By the standard, this is undefined behavior and therefore a very bad thing. In reality of most programming platforms (across both X86 and several other architectures) this will run fine.

Why? Consider how class functions are implemented in C++. This isn't a virtual function, therefor this can be a static call to a known address. In x86 assembly, we can see this as

mov A, 0
mov ecx, A
call a__fun

since a__fun requires no instance data, even though it receives a null this pointer, nothing will happen.

Still shitty code and any compiler will scream, but it can run.

  • 3
    Yes, this is undefined behavior. Yes, this may run as expected on a given architecture. However it is wise to always keep the following wisdom in mind: "The worst possible outcome of undefined behavior is for it to do what you were expecting."
    – dgnuff
    Jun 26 '18 at 20:18
  • This answer ignores all "optimisations". If the compiler can see that the pointer is null it can just elide the call entirely. You're focused too much on the low level details of what happens to the call if it happens. But there's a reason we call it undefined. That's not the same as "basically works". Apr 23 '20 at 13:59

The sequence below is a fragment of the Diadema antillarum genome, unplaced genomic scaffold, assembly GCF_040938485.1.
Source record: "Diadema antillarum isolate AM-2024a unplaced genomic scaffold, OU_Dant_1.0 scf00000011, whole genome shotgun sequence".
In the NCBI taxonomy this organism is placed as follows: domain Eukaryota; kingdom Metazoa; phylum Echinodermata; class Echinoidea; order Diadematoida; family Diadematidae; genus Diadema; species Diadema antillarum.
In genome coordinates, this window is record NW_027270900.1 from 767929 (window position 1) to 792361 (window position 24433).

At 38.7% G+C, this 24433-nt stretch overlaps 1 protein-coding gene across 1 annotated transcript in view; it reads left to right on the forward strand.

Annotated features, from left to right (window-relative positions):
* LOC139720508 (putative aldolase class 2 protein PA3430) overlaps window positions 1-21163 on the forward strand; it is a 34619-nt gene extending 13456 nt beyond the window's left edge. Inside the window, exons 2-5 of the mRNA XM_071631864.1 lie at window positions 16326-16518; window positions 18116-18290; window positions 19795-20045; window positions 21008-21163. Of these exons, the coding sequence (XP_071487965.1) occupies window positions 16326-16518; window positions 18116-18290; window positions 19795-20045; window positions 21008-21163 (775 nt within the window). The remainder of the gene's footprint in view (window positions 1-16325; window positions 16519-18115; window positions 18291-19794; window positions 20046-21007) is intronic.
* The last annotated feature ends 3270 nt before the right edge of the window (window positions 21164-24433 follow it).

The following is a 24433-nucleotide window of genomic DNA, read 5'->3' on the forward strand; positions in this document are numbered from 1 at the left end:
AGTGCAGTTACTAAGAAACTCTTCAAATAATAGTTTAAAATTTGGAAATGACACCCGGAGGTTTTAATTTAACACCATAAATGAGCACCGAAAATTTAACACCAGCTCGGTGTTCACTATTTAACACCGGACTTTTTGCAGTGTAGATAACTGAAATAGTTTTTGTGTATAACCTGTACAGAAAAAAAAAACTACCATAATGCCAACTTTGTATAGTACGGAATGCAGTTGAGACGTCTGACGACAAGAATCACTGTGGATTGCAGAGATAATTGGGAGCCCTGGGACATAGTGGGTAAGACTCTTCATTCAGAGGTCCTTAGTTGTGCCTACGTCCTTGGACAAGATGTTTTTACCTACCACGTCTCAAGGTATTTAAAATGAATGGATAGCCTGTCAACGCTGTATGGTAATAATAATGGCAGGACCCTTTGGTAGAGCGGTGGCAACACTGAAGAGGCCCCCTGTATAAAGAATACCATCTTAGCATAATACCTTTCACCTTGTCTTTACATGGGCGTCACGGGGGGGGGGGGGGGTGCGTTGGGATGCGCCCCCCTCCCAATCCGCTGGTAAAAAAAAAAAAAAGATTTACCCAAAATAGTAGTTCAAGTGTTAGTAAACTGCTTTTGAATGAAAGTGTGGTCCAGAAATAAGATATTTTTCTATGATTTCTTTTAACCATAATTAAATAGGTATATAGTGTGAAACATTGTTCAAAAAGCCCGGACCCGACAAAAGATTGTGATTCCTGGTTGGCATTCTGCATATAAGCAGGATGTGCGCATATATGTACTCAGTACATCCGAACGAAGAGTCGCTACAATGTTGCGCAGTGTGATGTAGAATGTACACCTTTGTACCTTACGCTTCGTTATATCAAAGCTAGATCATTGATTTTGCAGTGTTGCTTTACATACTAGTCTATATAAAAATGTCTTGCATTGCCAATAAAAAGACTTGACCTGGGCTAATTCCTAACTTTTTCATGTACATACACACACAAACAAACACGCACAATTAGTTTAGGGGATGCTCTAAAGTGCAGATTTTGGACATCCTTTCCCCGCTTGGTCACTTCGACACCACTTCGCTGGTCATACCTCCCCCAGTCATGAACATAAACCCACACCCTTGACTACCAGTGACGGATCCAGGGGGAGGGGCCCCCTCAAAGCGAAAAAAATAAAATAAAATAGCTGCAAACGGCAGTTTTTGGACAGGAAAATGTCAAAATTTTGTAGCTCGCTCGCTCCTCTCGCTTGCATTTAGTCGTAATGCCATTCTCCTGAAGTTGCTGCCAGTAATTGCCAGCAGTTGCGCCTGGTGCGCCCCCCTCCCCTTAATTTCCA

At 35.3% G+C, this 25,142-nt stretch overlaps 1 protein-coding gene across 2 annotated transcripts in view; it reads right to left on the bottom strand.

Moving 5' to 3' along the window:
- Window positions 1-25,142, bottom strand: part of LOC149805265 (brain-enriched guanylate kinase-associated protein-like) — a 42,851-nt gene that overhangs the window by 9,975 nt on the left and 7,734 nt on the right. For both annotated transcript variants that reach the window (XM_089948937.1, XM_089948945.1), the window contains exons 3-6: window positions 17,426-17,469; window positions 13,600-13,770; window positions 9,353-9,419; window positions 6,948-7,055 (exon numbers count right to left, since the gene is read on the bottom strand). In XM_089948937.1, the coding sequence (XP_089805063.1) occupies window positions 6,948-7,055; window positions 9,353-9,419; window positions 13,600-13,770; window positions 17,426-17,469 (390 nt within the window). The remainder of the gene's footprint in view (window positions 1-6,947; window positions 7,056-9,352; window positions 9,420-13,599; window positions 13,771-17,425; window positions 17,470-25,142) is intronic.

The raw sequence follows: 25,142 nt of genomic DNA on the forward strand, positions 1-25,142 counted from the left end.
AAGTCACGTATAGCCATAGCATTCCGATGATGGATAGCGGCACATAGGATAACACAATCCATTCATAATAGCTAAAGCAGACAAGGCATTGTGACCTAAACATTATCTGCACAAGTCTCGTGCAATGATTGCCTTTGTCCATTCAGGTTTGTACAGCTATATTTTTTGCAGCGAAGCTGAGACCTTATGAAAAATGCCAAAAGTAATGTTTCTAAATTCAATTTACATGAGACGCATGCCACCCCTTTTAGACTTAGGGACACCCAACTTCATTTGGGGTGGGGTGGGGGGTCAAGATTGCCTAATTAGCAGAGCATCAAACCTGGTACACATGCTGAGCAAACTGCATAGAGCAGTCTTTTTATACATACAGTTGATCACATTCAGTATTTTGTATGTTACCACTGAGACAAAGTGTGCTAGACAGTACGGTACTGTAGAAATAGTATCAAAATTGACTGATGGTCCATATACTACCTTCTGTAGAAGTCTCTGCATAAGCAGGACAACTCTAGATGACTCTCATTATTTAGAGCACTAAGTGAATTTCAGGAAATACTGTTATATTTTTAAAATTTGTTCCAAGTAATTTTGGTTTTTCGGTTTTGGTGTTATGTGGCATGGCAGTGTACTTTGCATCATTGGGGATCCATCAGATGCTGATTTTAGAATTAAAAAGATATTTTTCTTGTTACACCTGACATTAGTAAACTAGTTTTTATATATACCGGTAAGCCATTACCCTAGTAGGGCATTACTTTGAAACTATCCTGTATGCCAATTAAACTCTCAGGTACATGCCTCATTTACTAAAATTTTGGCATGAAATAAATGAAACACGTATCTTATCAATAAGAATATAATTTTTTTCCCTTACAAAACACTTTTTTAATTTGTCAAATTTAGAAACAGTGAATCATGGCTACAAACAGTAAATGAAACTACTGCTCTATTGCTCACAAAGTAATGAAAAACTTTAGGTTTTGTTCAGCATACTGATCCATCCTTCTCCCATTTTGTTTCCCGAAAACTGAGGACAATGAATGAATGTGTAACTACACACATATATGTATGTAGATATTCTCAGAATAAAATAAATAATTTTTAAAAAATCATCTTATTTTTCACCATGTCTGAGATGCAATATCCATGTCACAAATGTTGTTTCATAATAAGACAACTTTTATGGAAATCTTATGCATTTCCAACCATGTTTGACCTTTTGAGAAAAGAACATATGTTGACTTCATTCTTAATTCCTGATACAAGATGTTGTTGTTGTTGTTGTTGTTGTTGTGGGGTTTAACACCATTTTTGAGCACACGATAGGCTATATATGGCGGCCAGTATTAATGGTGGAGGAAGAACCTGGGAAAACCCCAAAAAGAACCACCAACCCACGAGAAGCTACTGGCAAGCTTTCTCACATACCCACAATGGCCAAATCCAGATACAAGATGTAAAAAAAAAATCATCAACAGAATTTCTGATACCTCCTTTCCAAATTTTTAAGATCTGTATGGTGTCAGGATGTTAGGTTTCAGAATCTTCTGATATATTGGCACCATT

The most likely behavior, on most modern computers, is that it will run, and print "fun", because:

  • C++ doesn't check whether the pointer is NULL before calling the function
  • fun() is not virtual, so there's no need to refer to a vtable to call fun()
  • fun() never access any member variables in A so it doesn't need to dereference the null this pointer.
  • 3
    3. A* a = NULL; a->fun(); is illegal outside of a function body.
    – sepp2k
    Mar 28 '10 at 15:51
  • 2
    But I think we still can bend our minds and sort of understand what he meant
    – henle
    Mar 28 '10 at 15:54

We can't know what will. Everything can happen, because the program exposes undefined behavior. See Does invoking a member function on a null instance cause undefined behavior?.


I have tried multiple times,all the time output is coming "fun" this is because function fun is independent of instance a. while calling a->fun(); a points to 0 so this is undefined behavior but in most of the compilers there should be no crash.

  • 1
    A* a = NULL; emphatically does not result in a constructor call Oct 29 '11 at 21:04

Three points might help:

1) All Functions are stored in code or text section.

2) Non Virtual functions are resolved at complie time.

3) While calling to member functions of class, we pass current object as this pointer to that function.

Coming to your question , here fun() function is already in memory(code section / text section). As function fun() is non virtual , it will be resolved at complie time (i.e, for this line it will jump to instruction X at code section with this pointer as NULL). As no member variable and no virtual function are used/called in fun() function, it is working fine.

  • Can't anyone compile this and see what it really does?
    – kismert
    May 17 '18 at 15:00